My Winnipeg at the Dryden

I went to the Dryden Theater at George Eastman House (900 East Ave.) to see Guy Maddin's My Winnipeg. Maddin described it as a "docu-fantasia" (or was it "docutasia") about his hometown of Winnipeg, Manitoba (Canada, duh). And, barring a better word, it was exactly that.

It's hard to discern what was fact and what was fantasy — for instance, did Maddin (also acting as narrator) in fact rent out his family home to stage reenactments of his childhood? Were the events described real in any way? Does it matter? I had a similar reaction to the feverish dream of his former film, Brand Upon the Brain!. Winnipeg shared the poetic and metaphoric use of visual effects (rather than the more traditional use of creating a false reality).

My friend Christina has a theory about Rochester: that people don't leave because it's hard to move in winter, but when spring arrives, everything comes up green and beautiful, summers are fantastic, fall is beautiful in its own right, and before you know it, it's back to winter and you can't leave. Maddin shares a similar view of Winnipeg: that people are so sleepy there that they are unable to stay awake long enough to stay on the train that leaves town — to escape.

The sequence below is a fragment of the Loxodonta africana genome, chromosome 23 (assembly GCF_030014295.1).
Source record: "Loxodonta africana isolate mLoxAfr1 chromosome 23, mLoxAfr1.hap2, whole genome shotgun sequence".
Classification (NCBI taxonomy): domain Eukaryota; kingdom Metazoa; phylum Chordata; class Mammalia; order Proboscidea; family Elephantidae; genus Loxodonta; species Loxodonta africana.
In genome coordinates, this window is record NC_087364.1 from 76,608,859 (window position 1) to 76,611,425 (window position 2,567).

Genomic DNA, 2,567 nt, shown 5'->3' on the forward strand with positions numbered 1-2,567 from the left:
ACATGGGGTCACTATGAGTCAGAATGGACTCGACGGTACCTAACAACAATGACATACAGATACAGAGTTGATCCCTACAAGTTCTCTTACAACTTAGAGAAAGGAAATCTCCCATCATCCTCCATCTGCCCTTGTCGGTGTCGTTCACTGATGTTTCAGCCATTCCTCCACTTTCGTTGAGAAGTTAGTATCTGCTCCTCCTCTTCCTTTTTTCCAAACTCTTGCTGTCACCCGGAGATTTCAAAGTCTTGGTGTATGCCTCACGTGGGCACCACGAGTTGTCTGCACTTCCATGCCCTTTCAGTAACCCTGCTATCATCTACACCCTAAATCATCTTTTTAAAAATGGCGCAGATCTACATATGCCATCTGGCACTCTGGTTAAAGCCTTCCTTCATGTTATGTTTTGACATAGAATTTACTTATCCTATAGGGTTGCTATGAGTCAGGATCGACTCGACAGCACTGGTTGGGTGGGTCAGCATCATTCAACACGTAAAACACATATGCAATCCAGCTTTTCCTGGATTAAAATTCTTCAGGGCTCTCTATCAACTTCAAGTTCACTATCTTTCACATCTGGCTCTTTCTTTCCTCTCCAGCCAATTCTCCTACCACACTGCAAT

So I guess, in the end, it succeeds in being a documentary about Winnipeg — that which he was supposedly chartered to do (and evidenced by the title card announcing funding by The Documentary Channel) — albeit an extraordinarily personal one. But, nonetheless, one that appears to succeed in documenting the spirit of a city.

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